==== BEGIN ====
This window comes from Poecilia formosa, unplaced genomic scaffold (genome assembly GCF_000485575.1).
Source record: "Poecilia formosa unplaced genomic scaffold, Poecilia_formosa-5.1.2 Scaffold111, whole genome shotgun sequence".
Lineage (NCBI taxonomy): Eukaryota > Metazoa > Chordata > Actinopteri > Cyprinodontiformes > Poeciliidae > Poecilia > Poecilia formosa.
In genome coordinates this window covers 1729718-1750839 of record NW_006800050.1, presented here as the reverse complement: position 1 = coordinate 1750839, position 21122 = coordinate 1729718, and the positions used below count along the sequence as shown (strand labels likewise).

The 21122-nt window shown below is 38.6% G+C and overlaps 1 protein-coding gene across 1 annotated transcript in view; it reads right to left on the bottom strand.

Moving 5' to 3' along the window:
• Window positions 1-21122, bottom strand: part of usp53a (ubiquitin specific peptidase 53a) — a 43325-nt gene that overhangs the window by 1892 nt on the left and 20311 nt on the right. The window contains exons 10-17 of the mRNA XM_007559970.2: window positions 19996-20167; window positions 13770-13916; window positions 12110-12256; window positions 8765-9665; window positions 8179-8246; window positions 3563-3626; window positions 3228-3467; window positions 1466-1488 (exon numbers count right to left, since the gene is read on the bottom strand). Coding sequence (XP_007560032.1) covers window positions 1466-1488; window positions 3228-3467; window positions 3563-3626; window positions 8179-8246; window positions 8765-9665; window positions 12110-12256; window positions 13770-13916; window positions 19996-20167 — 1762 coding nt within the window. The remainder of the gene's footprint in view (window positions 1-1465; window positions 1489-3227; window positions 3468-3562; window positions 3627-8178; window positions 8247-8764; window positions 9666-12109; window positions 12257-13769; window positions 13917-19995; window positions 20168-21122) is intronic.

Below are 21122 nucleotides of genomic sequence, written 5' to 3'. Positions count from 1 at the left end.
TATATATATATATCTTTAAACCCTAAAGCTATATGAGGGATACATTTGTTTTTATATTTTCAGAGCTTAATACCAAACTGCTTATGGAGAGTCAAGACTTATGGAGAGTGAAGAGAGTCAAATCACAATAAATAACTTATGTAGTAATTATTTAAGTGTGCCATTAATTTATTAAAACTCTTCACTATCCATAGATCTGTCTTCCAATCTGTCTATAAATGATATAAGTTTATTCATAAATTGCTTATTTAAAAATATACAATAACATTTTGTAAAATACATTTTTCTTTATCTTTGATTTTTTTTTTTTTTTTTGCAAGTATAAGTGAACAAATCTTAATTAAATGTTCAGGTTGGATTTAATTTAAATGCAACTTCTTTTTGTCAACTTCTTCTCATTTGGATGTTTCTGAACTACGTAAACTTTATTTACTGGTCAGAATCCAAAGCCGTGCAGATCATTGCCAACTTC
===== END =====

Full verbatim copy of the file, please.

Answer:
This window comes from Poecilia formosa, unplaced genomic scaffold (genome assembly GCF_000485575.1).
Source record: "Poecilia formosa unplaced genomic scaffold, Poecilia_formosa-5.1.2 Scaffold111, whole genome shotgun sequence".
Lineage (NCBI taxonomy): Eukaryota > Metazoa > Chordata > Actinopteri > Cyprinodontiformes > Poeciliidae > Poecilia > Poecilia formosa.
In genome coordinates this window covers 1729718-1750839 of record NW_006800050.1, presented here as the reverse complement: position 1 = coordinate 1750839, position 21122 = coordinate 1729718, and the positions used below count along the sequence as shown (strand labels likewise).

The 21122-nt window shown below is 38.6% G+C and overlaps 1 protein-coding gene across 1 annotated transcript in view; it reads right to left on the bottom strand.

Moving 5' to 3' along the window:
• Window positions 1-21122, bottom strand: part of usp53a (ubiquitin specific peptidase 53a) — a 43325-nt gene that overhangs the window by 1892 nt on the left and 20311 nt on the right. The window contains exons 10-17 of the mRNA XM_007559970.2: window positions 19996-20167; window positions 13770-13916; window positions 12110-12256; window positions 8765-9665; window positions 8179-8246; window positions 3563-3626; window positions 3228-3467; window positions 1466-1488 (exon numbers count right to left, since the gene is read on the bottom strand). Coding sequence (XP_007560032.1) covers window positions 1466-1488; window positions 3228-3467; window positions 3563-3626; window positions 8179-8246; window positions 8765-9665; window positions 12110-12256; window positions 13770-13916; window positions 19996-20167 — 1762 coding nt within the window. The remainder of the gene's footprint in view (window positions 1-1465; window positions 1489-3227; window positions 3468-3562; window positions 3627-8178; window positions 8247-8764; window positions 9666-12109; window positions 12257-13769; window positions 13917-19995; window positions 20168-21122) is intronic.

Below are 21122 nucleotides of genomic sequence, written 5' to 3'. Positions count from 1 at the left end.
TATATATATATATCTTTAAACCCTAAAGCTATATGAGGGATACATTTGTTTTTATATTTTCAGAGCTTAATACCAAACTGCTTATGGAGAGTCAAGACTTATGGAGAGTGAAGAGAGTCAAATCACAATAAATAACTTATGTAGTAATTATTTAAGTGTGCCATTAATTTATTAAAACTCTTCACTATCCATAGATCTGTCTTCCAATCTGTCTATAAATGATATAAGTTTATTCATAAATTGCTTATTTAAAAATATACAATAACATTTTGTAAAATACATTTTTCTTTATCTTTGATTTTTTTTTTTTTTTTTGCAAGTATAAGTGAACAAATCTTAATTAAATGTTCAGGTTGGATTTAATTTAAATGCAACTTCTTTTTGTCAACTTCTTCTCATTTGGATGTTTCTGAACTACGTAAACTTTATTTACTGGTCAGAATCCAAAGCCGTGCAGATCATTGCCAACTTC